Writing is an incredibly solitary activity. You sit in front of your computer or notebook for hours, constructing a world of your own. While it’s rewarding and you wouldn’t have it any other way, it’s hard to do day after day. Burning out is a constant threat, which leads to productivity problems, lack of motivation, and overall blah-ness. It sounded scientific up until that point, didn’t it? It’s true though. As much as we would like to pretend that writers and artists are limitless fonts of creativity, it’s very possible for the well to run dry, and it does, much to our dismay.

Typically my summers consist of me living a mole-like existence where I don’t leave my house unless I have to attend a university function or go to work. This year, I decided to try to get out more and actually do some fun things to boost my creativity. Here are some things I have found that feed that creative beast:

  1. Read! No seriously, read a book, one you actually want to read. Most writers are fairly avid readers, and I’ve noticed that when I am reading a book or series I enjoy, the words tend to flow more than they would if I was slogging through a book for grad school.birthday books3
  2. Color. Or draw or paint. Do something creative that is not your current project. For my birthday, I received one of those adult coloring books and a new box of colored pencils. It’s wonderful. While you’re utilizing someone else’s design, you’re choosing the colors and figuring out how you want it to work. The repetitive nature of coloring also tends to reduce stress and help you reach that zen-like state that is conducive to creative work.
  3. Get out of the house. Seriously, step away from your computer and go outside. It’s easy to fall into the trap where you sit for 10 hours at a clip staring at Microsoft Word wondering why the muses are being so cruel. Part of you says, “I can’t leave the house! What if I get my mojo back while I’m out?” More than likely, you’ll be enjoying what you’re doing out in the world, but bring a notebook just in case or use the notepad feature on your phone to jot down your idea on the fly. Go to the mall, go to the bookstore, go to the park. My favorite right now is going to the beach or to the water. Water is an incredibly grounding force. If you can, get to the water (lake, ocean, bay, whatever) and take off your shoe and socks. Let your feet soak in the water. I find the ebb and flow of the tide to be an incredibly grounding force. This summer I went on a 3 hour boat tour, and it was wonderful. I brought my notebook, but I was so busy enjoying the water that I didn’t even reach for it. When I got home, it was writing time.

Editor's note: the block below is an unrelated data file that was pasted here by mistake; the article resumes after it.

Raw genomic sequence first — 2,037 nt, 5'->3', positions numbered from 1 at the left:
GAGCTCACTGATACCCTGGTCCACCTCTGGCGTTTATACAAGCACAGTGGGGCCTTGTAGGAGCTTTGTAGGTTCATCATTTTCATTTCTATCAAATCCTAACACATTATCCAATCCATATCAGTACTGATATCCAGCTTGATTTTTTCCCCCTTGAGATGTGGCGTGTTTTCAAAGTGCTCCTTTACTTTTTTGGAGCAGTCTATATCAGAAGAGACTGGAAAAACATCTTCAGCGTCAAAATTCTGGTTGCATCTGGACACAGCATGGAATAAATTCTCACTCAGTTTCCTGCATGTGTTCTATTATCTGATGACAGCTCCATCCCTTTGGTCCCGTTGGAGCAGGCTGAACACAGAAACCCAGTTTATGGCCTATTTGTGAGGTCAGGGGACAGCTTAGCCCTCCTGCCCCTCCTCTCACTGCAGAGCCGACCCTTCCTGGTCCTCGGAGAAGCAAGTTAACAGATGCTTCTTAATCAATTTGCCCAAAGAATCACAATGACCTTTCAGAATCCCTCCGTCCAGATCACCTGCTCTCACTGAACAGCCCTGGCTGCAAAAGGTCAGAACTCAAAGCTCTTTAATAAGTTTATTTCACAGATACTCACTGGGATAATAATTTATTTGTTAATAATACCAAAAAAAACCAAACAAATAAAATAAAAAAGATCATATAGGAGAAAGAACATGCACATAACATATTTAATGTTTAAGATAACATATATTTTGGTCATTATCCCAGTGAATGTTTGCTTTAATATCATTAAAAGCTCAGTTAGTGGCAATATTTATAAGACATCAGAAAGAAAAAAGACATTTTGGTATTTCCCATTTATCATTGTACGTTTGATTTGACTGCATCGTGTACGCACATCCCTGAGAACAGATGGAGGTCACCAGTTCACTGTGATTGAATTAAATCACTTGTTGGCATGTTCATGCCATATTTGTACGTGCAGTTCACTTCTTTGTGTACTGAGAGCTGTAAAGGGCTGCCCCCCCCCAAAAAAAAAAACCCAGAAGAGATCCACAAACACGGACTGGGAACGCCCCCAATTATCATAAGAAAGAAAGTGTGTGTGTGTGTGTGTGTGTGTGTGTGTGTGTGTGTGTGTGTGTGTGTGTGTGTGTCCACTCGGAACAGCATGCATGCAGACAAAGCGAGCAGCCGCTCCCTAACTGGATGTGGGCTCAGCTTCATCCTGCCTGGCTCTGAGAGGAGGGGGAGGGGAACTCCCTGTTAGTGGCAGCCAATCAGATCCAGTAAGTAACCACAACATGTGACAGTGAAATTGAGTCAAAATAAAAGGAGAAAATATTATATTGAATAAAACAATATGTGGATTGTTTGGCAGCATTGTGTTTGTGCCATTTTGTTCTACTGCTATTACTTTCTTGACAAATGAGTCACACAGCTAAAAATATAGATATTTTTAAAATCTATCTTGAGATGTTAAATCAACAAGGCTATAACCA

A little pic from the Jersey Shore.
  4. Watch a little TV. When I say this, I don’t mean an 8 hour binge of Orange is the New Black on Netflix. I mean, sit down and watch something you truly enjoy. Put away your laptop for an hour or two and just enjoy the show. It doesn’t matter whether it’s Project Runway or Poldark, just sit and watch for a little while. I tend to not advocate Netflix because the autostart the next show, and 1 episode turns into 10 in the blink of an eye.

Remember that your creativity is like a being all of its own. It needs to be nurtured and fed, and when you work it for weeks on end, it needs time to rest or recuperate. My suggestion is to do at least one of these things each day. Read before bed or during your lunch break, get out of the house on days off is possible. Take time to enjoy your work and feed your inner creative being with things that inspire you.